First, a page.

May Flowers

Early spring blooms are a thing of the past, and summer, with its accompanying hot-tempered blooms, is knocking at the door.  May brings rains–typically our wettest month here in Central Texas, zone 8b–but also the warm breath of summer breezes.  With added humidity, summer’s sauna is about to begin.  Even so, the days are pleasant and blooms that love the heat will soon be stars of the garden.

Purple coneflowerEchinacea purpurea, are in their prime and open for pollinators to sip from and gardeners to delight in.  I spotted this Crab Spider waiting for a meal on an open coneflower bloom.  The honeybees are fond of coneflowers, but I imagine it was a fly, syrphid fly, or small native bee that the crab was hoping for.  Honeybees are a tad big for this little thing, though crab spiders are successful predators.

It skedaddled as I was shooting the photo.  Notice the bit of webbing attached to the central disk of the flower:  no doubt, some meal will become ensnared in that.

Sun shines in the sky, coneflowers sparkle in the garden.  

Little coneflowers, all in a row, though it’s not the straightest of rows.

 

Another late spring/early summer native that has hit its stride, is the perennial Heartleaf skullcapScuttelaria ovata.  The small, violet blue blooms are borne along flower spikes.  They complement the grey-green, fuzzy foliage.  

A step back reveals a contrast between the bright green foliage of a neighbor plant, Drummond’s ruellia, Ruellia drummondiana, and the subdued tinge of the Heartleaf’s foliage. The tiny blooms are charming accents.

In late autumn, Heartleaf skullcap emerges in drifts in my garden, filling spaces and buddying up to other perennials and evergreen plants.  It acts as an evergreen during winter, keeping the garden full and lush.  Once blooming commences in April, the summer perennials are up and running, preparing to take over the garden show.  Heartleaf skullcap pairs well with all the plants in my garden.

Heartleaf foliage is fetching and in a wide shot of the garden, they’re the primary attraction of the plant.  But the flowers are visible–dots of lavender blue setting off the foliage–and the bees, native and honey, take notice.  The blooms are popular among that crowd.

 

White flowers are refreshing and none more than those of YarrowAchillea millefolium. Feathery foliage pairs with these flat-topped clusters of tiny florets, just right for the smaller pollinators to work around.  On this day, at this time, a fly works the blooms.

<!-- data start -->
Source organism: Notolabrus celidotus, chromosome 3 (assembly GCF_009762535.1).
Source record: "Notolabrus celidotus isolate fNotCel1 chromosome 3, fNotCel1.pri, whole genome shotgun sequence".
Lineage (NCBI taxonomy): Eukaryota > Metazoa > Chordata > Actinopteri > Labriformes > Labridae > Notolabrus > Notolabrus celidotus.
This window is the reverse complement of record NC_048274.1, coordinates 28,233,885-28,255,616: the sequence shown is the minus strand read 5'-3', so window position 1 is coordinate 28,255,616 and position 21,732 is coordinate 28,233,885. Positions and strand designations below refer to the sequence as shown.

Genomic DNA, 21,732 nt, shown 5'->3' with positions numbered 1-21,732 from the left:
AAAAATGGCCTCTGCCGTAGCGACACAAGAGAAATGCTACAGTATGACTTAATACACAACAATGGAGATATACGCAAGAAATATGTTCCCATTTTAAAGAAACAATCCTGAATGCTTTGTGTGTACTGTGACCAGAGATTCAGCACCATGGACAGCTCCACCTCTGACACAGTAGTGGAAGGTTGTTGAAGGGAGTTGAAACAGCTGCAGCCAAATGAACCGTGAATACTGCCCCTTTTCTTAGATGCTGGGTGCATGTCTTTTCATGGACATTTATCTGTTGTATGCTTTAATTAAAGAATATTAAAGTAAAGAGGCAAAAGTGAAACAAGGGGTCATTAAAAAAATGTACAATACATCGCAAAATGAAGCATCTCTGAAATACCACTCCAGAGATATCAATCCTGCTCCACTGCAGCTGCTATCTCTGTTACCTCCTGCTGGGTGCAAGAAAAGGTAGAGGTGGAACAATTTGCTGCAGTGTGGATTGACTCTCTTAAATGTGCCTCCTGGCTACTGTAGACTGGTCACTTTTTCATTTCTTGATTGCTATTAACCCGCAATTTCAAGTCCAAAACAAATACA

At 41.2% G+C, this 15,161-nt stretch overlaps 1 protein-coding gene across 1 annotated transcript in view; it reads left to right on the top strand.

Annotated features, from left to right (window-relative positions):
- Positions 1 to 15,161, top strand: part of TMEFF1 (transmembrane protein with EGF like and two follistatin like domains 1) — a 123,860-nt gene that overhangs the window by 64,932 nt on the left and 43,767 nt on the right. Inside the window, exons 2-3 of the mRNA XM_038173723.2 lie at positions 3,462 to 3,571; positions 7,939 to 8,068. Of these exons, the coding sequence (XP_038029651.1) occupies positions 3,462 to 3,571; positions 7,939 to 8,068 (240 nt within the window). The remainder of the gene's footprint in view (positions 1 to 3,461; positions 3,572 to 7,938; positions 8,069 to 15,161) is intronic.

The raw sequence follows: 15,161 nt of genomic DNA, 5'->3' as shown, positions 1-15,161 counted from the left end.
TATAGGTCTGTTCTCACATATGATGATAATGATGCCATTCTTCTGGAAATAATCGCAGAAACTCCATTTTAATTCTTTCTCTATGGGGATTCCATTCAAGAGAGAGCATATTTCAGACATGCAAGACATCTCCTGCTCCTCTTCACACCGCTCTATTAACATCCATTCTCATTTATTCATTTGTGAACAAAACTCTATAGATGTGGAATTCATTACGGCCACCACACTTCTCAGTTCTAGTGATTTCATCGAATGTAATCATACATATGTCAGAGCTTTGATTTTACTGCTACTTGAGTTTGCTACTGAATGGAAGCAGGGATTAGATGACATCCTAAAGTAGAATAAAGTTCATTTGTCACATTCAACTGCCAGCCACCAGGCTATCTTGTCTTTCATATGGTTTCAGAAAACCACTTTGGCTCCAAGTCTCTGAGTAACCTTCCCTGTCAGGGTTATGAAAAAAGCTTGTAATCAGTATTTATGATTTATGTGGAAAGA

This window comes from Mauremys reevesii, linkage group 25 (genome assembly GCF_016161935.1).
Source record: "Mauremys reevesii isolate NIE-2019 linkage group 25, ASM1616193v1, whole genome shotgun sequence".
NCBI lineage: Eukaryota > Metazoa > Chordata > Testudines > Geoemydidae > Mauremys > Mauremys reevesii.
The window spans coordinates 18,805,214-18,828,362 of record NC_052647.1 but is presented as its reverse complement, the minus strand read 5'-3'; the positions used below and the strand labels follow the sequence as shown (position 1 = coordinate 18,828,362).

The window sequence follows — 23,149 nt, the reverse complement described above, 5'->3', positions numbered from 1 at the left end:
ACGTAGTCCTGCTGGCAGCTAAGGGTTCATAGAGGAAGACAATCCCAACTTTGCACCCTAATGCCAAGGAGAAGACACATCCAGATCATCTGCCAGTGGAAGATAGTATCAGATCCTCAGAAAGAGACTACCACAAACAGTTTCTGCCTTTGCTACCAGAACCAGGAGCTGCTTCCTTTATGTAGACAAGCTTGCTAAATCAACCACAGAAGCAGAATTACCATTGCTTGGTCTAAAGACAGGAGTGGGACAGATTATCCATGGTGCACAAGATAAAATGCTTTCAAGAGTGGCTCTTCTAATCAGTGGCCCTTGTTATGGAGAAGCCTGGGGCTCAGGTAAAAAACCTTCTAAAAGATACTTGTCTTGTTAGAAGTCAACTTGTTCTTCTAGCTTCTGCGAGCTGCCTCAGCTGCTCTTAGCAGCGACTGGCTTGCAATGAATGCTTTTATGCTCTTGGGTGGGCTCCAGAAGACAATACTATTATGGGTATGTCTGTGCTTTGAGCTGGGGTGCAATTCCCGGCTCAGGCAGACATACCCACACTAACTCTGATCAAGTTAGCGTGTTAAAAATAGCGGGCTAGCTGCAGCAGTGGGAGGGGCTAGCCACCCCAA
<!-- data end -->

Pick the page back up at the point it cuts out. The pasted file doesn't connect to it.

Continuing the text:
I transplanted this group of yarrow last autumn from a different part of my garden.  They adjusted well and haven’t missed a beat in their blooming!

 

Red yuccaHesperaloe parviflora, a member of the Agave family, sends up graceful stalks in spring, loaded with salmon-n-butter blooms, to the delight of of hummingbirds, native bees, and butterflies. 

Oh yeah, this gardener loves Red yuccas, too!

The stalks grow 4-5 feet tall, seemingly overnight, emerging in March/early April from an evergreen base of succulent-like leaves.  The flowers that blossom along the stalk strut their blooming stuff all summer and through autumn, making this plant a must-have for gardeners, especially those who plant for pollinators.

Do you see the webbing toward the top of this bloom stalk?  Looks like our friend the crab spider (or one of its friends) set up shop for a go-to meal.   I prefer not to witness an entangle bee or butterfly, but that’s part of a balanced garden life.

On another, shorter bloom stalk of a different individual Red yucca, the stalk divided itself into three distinct sections, each allowing for the open blooms to face a different direction.

Soon, I expect that the hummingbirds will find these luscious blooms.  I’ll enjoy observing their meals and the territorial battles that will ensue. 

 

May blooms: no longer quite spring, but also, not yet summer.   May is a nice bridge of blooming from cool season flowers to hot Texas summer blooms.

Joining with Carol in celebration of all things blooming, please pop over to her May Dreams Garden to see blooms from many places for Garden Bloggers’ Bloom Day. 

34 thoughts on “May Flowers

  1. Looking gorgeous over there in central Texas! We’re slowly getting into blooms here in SE Texas! My echinacea (in a deer fence in the edible garden, the only way I can grow them) are putting out stalks. So, soon, blooms!

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    • Thanks, Misti. Good luck with the cones. I just love them, they never disappoint. So sorry that your deer have a taste for them; fortunately, I don’t have that bit of annoyance.

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  2. Yours is the second blog with red yucca so far today. Absolutely gorgeous flowers! I hope my coneflowers are as lovely as yours. My plants grew from a seed mix last year, and are nice big plants forming buds right now. I did have an earwig battle last week, babies were down in the new growth. A little diatomaceous earth down in there did the trick, hopefully for good!

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    • I need to pop back over to GBBD and check things out. The red yucca are such great plants. I barely have enough sun for mine. In fact, I will need to pull my original one out from my back garden and gift it to someone who has the right conditions; it’s just too shady there, now.

      Good luck with your coneflowers this season–darned earwigs!

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  3. Sauna is one of those words that makes me feel relaxed and anticipatory when referencing a sauna, and yet it is such a dreaded, albeit apt, description for the weather. The long cool spring couldn’t last forever, and shouldn’t here, but still.

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  4. Beautiful blooms! I love the coneflower next to the grass – is that a Muhly? Also I am interested to read that other gardeners experience the mysterious chomping of entire coneflower blooms. I assumed it was one of the night critters, perhaps a raccoon. I guess the wildlife need their vitamins too.

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  5. I visited the Ladybird Wildflower preserve and it was the yuccas that really hit me. I loved them. Texas is so different from Massachusetts – and I’m happy we have so many many kinds of flowers.